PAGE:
“There will be some level of destruction, barriers, not because of Brussels bureaucrats but because of the UK's decision,” he added, reiterating European Council president Donald Tusk’s sentiments that the Brexit talks will amount to “damage control”.

The draft guidelines will be further discussed on 11 and 24 April at the meetings of EU affairs advisers, who give counsel to the leaders.

The EU affairs ministers will also comb through the text on 27 April, in preparation for the 29 April summit.

Be fair in Brexit talks, EU tells UK

European Council chief Tusk sent draft guidelines to member states. He said the EU wants "fairness" and then warned against using security cooperation as bargaining chip.

MEPs draw 'red lines' on Brexit deal

MEPs will stress that the UK and EU members have no right to conclude separate deals during Brexit talks, according to a draft resolution seen by EUobserver.

Transparency is key EU tactic in Brexit talks

EU chief negotiator Michel Barnier said his mandate and all EU commission working documents will be made public during the negotiations. Tactic or policy shift? This time, the EU is interested in transparency.

Agenda

Brexit, Syria and Greece on the agenda This WEEK

The European Parliament will adopt its position on the UK's exit, and eurozone finance ministers will try to break a deadlock on the Greek bailout talks. Meanwhile in Brussels, there will be discussions on ending the war in Syria.

Brexit talks turn ugly on Gibraltar

Britain has said Spain can have no new powers over Gibraltar, as Brexit prompts hard talk on sovereignty, security, and borders.

News in Brief

  1. Another referendum 'would take a year', Downing St says
  2. 82-year old Berlusconi to run in EU elections
  3. EU parliament votes to triple funds for democracy promotion
  4. EU parliament backs linking budget payments to rule of law
  5. Verhofstadt voted for Draghi amendment 'by mistake'
  6. 'Plan B' Brexit vote in UK parliament set for 29 January
  7. Verhofstadt wanted Draghi out of G30 group
  8. Putin heads to Serbia amid warnings against West

Opinion

Lost in Brexit chaos - abortion rights in Northern Ireland

Labour MP Diana Johnson has brought a private members bill to Westminster that proposes to decriminalise abortion in the whole of the UK, which means that, if successfully passed, current provisions for Northern Ireland will also be repealed.

May on whistle-stop EU tour to seek new backstop pledges

The British prime minister dramatically delayed a parliamentary vote on the Brexit deal at the last minute, as she faced defeat. Theresa May will now speed-tour EU capitals to try to secure further political guarantees.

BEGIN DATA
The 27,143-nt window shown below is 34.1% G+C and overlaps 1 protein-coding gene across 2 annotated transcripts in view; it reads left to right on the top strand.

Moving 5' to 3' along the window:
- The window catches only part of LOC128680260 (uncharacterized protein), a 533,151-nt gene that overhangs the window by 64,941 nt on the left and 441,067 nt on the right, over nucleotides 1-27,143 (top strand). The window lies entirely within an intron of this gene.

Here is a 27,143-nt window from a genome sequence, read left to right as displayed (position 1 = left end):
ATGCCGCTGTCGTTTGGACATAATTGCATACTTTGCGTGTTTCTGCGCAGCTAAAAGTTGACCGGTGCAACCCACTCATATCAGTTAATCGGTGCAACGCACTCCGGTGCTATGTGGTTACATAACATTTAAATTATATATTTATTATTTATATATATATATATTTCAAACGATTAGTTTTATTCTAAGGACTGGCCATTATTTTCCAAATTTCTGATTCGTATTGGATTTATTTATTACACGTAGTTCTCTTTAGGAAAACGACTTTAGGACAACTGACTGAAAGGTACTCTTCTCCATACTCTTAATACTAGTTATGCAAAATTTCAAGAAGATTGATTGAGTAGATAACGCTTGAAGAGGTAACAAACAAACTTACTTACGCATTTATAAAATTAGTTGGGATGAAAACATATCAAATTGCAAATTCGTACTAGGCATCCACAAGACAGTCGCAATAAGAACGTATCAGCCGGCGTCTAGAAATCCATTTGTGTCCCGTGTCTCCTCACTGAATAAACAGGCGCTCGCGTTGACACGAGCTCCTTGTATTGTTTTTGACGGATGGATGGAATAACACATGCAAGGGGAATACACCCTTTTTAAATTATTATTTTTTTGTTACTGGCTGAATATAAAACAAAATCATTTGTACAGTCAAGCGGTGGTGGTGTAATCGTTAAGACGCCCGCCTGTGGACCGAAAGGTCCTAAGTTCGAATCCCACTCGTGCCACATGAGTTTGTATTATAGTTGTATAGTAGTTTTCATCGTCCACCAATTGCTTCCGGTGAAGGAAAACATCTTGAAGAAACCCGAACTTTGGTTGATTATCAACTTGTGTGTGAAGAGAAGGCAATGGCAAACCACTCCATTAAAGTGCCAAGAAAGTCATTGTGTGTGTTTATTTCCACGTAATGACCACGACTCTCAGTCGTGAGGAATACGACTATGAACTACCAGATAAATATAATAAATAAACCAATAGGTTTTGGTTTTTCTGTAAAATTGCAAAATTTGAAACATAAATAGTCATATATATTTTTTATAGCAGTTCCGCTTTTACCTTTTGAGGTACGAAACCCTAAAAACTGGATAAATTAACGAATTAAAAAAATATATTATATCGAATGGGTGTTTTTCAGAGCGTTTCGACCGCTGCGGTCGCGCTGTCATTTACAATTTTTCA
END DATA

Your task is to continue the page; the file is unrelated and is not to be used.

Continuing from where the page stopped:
Stakeholders' Highlights

  1. International Partnership For Human RightsKyrgyz authorities have to immediately release human rights defender Azimjon Askarov
  2. Nordic Council of MinistersSeminar on disability and user involvement
  3. Nordic Council of MinistersInternational appetite for Nordic food policies
  4. Nordic Council of MinistersNew Nordic Innovation House in Hong Kong
  5. Nordic Council of MinistersNordic Region has chance to become world leader when it comes to start-ups
  6. Nordic Council of MinistersTheresa May: “We will not be turning our backs on the Nordic region”
  7. International Partnership for Human RightsOpen letter to Emmanuel Macron ahead of Uzbek president's visit
  8. International Partnership for Human RightsRaising key human rights concerns during visit of Turkmenistan's foreign minister
  9. Nordic Council of MinistersState of the Nordic Region presented in Brussels
  10. Nordic Council of MinistersThe vital bioeconomy. New issue of “Sustainable Growth the Nordic Way” out now
  11. Nordic Council of MinistersThe Nordic gender effect goes international
  12. Nordic Council of MinistersPaula Lehtomaki from Finland elected as the Council's first female Secretary General

Latest News

  1. Brexit delay 'reasonable', as May tries cross-party talks
  2. MEPs allow Draghi's membership of secretive bank group
  3. EU parliament backs Morocco deal despite row
  4. Barnier open to 'future relations' talks if UK red lines shift
  5. German spies to monitor far-right AfD party
  6. On Morocco, will the EU ignore its own court?
  7. UK parliament rejects May's Brexit deal in historic defeat
  8. EU suggests majority vote on digital tax by 2025

Stakeholders' Highlights

  1. Nordic Council of MinistersNordic design sets the stage at COP24, running a competition for sustainable chairs
  2. Counter BalanceIn Kenya, a motorway funded by the European Investment Bank runs over roadside dwellers
  3. ACCACompany Law Package: Making the Best of Digital and Cross Border Mobility,
  4. International Partnership for Human RightsCivil Society Worried About Shortcomings in EU-Kyrgyzstan Human Rights Dialogue
  5. UNESDAThe European Soft Drinks Industry Supports over 1.7 Million Jobs
  6. Mission of China to the EUJointly Building Belt and Road Initiative Leads to a Better Future for All
  7. International Partnership for Human RightsCivil society asks PACE to appoint Rapporteur to probe issue of political prisoners in Azerbaijan
  8. ACCASocial Mobility – How Can We Increase Opportunities Through Training and Education?
  9. Nordic Council of MinistersEnergy Solutions for a Greener Tomorrow
  10. UNICEFWhat Kind of Europe Do Children Want? Unicef & Eurochild Launch Survey on the Europe Kids Want
  11. Nordic Council of MinistersNordic Countries Take a Stand for Climate-Smart Energy Solutions
  12. Mission of China to the EUChina: Work Together for a Better Globalisation

Join EUobserver

Support quality EU news

Join us